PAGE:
Motivation and Conflict Management
Organizations strive for creative ways to enhance employee motivation and resolve conflicts with the desire to have employees perform better within the workplace. To motivate one has to be motivated. Motivation within the workplace has to be constant and requiring a goal. Motivation, if not repeated will not last. Therefore, learning to determine how different organizations apply motivation theories to motivate employees, analyzing conflict management strategies and what approaches work best in different organizations will influence the success of an organization.
Motivation Theories and Organizational Behavior
Motivation is the concept of stimulating or arousing a person to achieve a goal. Motivation has much to do with desire and ambition, and if they are absent, motivation is absent too (What is Motivation and How to Strengthen It, para. 1). Motivation theories are unique to each organization. Some organizations have come up with motivation theories such as setting work goals, job performance evaluations, and fair treatment policies within the work environment to keep employees motivated. The impact that individuals, groups and structures have on behavior within organizations is Organizational Behavior. Motivation is affected by organizational behaviors, which is why different organizations apply motivation theories to motivate employees.
Applying Motivation Theories to Motivate Employees
Keeping workers motivated in today workplace can be not just a job, but also an adventure. In many organizations this is a challenge because the workplace is made up of a diverse cultural environment. Managers are still the driving force for any business and the responsibility and demand to acquire workers to comply and perform is tremendous. The manager’s main task is to develop a productive work environment, which creates job satisfaction. . In each organization this may vary based on each company’s Vision and Goals. The Two Factor theory (Hygiene Factors and Motivator Factors) are two tools that business uses concerning the development of ideas and tools to motivate workers. “Herzberg explained these results using the two-factor theory, also known as the motivator-hygiene theory, because this theory identifies two different factors as primary causes of job satisfaction and job dissatisfaction,” (Schermerhorn, Hunt, & Osborn, 2008, p115). In a nut shell, workers need positive motivators to be productive.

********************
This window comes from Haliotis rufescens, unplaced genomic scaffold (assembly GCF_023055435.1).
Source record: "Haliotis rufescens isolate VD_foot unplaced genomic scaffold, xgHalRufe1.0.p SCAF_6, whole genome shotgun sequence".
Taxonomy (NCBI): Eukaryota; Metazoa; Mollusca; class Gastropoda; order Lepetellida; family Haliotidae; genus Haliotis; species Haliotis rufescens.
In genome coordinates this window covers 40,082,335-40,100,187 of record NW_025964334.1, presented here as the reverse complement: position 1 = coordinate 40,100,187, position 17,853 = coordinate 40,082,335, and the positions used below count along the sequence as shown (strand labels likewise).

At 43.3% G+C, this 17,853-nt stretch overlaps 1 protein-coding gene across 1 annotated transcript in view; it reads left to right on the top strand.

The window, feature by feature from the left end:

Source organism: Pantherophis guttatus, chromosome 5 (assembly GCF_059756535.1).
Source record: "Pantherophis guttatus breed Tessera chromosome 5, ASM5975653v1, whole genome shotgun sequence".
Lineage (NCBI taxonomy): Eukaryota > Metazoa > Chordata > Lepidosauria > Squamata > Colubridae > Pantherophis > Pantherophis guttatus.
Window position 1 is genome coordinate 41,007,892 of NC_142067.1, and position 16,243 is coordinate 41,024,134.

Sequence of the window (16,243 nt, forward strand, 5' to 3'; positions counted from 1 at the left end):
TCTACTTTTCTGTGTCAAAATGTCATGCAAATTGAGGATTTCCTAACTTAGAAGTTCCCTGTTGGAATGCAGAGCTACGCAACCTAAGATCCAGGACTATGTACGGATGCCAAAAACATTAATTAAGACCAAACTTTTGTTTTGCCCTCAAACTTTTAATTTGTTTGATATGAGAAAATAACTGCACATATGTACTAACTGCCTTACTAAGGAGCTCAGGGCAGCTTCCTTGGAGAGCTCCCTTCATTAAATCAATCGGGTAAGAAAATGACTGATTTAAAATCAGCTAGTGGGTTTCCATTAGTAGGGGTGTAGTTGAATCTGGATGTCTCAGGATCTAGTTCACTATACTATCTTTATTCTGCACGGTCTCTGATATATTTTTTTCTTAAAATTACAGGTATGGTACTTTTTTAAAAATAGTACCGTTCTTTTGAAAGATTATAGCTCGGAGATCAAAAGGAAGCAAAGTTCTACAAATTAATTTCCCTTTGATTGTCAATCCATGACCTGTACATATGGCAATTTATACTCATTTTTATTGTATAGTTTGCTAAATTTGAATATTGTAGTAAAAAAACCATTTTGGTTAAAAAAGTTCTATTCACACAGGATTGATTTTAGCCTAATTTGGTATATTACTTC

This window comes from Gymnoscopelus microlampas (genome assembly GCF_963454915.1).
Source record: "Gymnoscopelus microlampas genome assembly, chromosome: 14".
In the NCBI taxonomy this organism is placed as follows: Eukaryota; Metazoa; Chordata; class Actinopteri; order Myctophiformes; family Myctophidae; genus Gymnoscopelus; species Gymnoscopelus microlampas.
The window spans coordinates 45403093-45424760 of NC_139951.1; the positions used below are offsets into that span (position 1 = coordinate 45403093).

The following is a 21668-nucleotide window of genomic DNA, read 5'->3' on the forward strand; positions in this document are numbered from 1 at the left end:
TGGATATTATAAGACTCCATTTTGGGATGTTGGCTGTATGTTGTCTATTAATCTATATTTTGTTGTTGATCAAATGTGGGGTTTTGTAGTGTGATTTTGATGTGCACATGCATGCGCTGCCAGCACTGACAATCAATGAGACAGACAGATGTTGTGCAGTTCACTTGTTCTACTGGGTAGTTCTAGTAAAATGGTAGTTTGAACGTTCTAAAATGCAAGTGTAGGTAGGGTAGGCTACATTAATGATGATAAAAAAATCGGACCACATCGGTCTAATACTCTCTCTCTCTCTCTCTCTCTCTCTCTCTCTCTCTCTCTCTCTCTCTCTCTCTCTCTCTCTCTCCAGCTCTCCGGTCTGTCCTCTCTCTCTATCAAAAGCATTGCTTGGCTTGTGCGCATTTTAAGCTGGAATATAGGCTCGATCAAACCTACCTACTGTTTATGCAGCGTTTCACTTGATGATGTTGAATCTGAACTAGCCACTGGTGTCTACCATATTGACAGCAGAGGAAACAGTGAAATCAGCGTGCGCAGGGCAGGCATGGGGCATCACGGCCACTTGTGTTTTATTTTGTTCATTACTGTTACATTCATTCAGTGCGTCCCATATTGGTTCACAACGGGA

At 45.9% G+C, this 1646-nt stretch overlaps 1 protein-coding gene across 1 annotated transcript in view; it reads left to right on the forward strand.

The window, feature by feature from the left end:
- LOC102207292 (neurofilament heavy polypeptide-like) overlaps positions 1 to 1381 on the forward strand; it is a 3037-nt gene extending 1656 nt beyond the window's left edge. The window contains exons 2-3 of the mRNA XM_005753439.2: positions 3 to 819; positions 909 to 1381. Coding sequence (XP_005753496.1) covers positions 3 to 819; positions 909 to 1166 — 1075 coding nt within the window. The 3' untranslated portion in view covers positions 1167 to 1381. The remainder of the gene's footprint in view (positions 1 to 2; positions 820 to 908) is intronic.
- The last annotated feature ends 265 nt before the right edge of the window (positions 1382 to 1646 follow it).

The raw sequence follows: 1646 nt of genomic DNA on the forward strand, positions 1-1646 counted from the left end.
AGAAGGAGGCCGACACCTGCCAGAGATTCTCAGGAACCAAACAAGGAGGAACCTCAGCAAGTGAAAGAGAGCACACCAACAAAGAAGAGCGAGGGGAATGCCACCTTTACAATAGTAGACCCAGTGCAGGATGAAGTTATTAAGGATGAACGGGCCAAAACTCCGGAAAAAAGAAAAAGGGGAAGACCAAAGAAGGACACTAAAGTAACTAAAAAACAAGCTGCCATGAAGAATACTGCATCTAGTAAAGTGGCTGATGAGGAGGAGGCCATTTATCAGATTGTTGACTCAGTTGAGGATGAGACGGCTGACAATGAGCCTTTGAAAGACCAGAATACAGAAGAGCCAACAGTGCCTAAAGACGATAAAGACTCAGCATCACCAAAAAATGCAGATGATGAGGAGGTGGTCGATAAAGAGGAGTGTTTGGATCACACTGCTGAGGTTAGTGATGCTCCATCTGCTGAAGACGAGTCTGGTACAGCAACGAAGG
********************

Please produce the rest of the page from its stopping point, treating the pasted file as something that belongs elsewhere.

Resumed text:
Many organizations today have to gain the trust and respect of their workers to convince them to be loyal to the company. A good tool or theory to use is persuasion, this helps the manager better communicate and develop the trust needed to establish the direction the company is heading. The ability to give financial incentives and recognition to some individual workers can go a long way in the workplace. Organizations have a variety of tools to jump-start and motivate their employees to ensure job...